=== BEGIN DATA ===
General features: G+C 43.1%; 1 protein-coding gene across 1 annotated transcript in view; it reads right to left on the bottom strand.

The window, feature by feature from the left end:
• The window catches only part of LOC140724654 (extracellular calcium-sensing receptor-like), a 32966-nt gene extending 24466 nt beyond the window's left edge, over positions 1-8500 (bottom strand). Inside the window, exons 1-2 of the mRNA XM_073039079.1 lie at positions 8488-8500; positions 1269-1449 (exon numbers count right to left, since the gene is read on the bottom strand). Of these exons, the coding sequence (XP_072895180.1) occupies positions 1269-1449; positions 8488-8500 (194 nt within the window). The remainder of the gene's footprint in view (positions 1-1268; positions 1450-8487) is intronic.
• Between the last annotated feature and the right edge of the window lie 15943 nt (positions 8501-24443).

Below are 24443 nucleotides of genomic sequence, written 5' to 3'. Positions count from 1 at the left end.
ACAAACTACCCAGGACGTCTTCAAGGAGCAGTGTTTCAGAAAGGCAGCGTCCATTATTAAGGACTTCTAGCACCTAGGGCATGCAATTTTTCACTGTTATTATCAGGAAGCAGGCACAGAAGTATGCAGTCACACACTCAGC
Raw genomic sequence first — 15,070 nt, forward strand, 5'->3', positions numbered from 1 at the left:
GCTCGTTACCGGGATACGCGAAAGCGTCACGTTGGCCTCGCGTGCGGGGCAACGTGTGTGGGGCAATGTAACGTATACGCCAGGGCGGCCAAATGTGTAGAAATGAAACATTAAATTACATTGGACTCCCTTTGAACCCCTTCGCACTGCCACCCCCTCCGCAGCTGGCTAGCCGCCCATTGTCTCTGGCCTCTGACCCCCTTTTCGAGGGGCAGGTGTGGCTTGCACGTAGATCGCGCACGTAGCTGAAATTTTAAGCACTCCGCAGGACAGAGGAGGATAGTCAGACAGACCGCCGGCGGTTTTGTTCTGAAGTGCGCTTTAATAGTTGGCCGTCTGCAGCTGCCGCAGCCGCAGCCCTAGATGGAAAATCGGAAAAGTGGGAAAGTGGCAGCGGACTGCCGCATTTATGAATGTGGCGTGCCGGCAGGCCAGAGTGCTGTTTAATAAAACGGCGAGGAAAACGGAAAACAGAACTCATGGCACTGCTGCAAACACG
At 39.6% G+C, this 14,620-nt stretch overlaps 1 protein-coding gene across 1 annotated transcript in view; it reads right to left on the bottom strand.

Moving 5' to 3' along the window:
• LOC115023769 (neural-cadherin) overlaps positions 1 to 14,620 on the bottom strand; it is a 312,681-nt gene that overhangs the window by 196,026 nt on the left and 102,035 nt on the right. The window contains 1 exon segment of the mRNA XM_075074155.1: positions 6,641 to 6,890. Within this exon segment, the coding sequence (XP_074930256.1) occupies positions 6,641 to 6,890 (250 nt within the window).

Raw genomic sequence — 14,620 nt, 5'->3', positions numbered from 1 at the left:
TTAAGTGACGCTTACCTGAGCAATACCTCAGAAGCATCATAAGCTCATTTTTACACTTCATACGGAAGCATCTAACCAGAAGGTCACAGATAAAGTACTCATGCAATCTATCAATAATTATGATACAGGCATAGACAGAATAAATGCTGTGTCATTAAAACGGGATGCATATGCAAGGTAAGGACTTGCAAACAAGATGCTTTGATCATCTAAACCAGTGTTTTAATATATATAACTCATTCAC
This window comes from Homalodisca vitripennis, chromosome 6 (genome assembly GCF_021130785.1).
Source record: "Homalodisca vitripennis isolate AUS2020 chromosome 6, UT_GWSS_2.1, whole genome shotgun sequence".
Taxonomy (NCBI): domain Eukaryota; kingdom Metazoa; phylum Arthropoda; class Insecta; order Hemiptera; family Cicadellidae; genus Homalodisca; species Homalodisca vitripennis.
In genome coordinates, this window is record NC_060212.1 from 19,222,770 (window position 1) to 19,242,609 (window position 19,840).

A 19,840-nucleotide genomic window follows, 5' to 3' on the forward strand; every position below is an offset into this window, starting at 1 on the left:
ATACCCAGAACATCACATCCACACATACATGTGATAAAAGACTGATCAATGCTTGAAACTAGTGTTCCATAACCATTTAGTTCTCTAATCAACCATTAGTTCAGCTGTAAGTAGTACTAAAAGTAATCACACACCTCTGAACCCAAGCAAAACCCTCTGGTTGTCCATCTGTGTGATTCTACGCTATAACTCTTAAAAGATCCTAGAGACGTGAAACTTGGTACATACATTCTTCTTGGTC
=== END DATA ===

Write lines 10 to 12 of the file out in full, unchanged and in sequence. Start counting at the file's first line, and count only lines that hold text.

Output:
Moving 5' to 3' along the window:
• LOC115023769 (neural-cadherin) overlaps positions 1 to 14,620 on the bottom strand; it is a 312,681-nt gene that overhangs the window by 196,026 nt on the left and 102,035 nt on the right. The window contains 1 exon segment of the mRNA XM_075074155.1: positions 6,641 to 6,890. Within this exon segment, the coding sequence (XP_074930256.1) occupies positions 6,641 to 6,890 (250 nt within the window).

Raw genomic sequence — 14,620 nt, 5'->3', positions numbered from 1 at the left: